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Born Standing Up
Steve Martin got his first job peddling guidebooks for 2 cents apiece at Disneyland. The Anaheim, Calif., amusement park was dazzling and new, and it provided a welcome escape for the 10-year-old. At home, his father, Glenn, swung a mean belt. But inside
B

orn Standing Up
by Steve Martin
(Scribner, $25)

Steve Martin got his first job peddling guidebooks for 2 cents apiece at Disneyland. The Anaheim, Calif., amusement park was dazzling and new, and it provided a welcome escape for the 10-year-old. At home, his father, Glenn, swung a mean belt. But inside the shops and theaters of Disneyland, young Steve met magicians who were willing to teach a kid sleight-of-hand tricks and a comedian who found time to talk timing. At 15, while still a Disneyland hand, Martin decided he wanted to become a stand-up artist. “I was not naturally talented,” he writes. Indeed, he was well past 25 when he finally landed upon an absurdist stage style that felt right. He was just 35 when he walked away from stand-up for good. In between, he became the most popular and successful comedian in the world.

Though Martin long ago put away his trademark white suit, bunny ears, and banjo, said Jeff Giles in Entertainment Weekly, this “smart, gentlemanly” new memoir is almost entirely focused on the evolution of the act with which he filled arenas and sold millions of records. It includes tidbits about Martin’s romantic life and his bout with anxiety attacks. But its high points are moments of artistic discovery. The young performer realized that he’d be funnier without punch lines. At that moment, he decided to trade in his hippie fashions for the white three-piece suit, which instantly relocated him from the “tail end” of one movement to the “front end of a new one.”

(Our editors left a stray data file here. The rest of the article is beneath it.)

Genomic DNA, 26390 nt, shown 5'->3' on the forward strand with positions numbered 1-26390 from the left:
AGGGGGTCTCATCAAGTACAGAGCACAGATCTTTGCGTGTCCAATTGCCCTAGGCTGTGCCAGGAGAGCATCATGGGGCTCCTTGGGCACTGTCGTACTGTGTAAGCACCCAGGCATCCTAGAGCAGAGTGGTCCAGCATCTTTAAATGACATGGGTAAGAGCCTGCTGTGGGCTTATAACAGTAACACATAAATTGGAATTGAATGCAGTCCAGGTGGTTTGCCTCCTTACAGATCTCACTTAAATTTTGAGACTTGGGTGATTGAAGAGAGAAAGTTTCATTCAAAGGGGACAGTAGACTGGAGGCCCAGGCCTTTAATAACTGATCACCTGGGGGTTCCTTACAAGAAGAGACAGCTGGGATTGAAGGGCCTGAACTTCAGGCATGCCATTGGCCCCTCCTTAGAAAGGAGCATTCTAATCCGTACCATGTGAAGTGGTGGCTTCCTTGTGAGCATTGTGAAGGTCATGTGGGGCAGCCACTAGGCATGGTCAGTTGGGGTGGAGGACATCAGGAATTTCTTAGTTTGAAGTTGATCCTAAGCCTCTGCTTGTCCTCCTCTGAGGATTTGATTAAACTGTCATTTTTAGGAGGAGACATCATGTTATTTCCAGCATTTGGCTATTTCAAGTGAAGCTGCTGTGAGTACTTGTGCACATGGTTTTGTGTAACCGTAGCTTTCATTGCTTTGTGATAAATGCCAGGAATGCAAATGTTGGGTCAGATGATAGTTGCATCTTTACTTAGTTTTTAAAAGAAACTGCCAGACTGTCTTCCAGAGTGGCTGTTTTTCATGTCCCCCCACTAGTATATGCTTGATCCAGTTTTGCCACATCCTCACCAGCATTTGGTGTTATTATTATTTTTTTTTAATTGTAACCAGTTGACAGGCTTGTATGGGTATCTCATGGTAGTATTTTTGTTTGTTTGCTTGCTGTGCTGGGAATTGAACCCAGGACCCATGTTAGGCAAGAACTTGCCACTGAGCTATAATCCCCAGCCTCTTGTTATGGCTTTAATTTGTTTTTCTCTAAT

You can’t help admire Martin’s decision to quit the stage in 1981 when his act began to grow tired, said Janet Maslin in The New York Times. He couldn’t be as funny when the audience was anticipating his every move. Though Martin doesn’t spell it out, said the London Sunday Times, it’s obvious that his difficult, distant father was a major influence on that decision. When critics were raving about Martin’s guest spots on Saturday Night Live or in the 1979 movie The Jerk, his father only cut him down. When Martin started writing serious plays and novels, his father couldn’t stop boasting. “It’s tragic” that Martin has never gone back to stand-up, “but that’s show business.”

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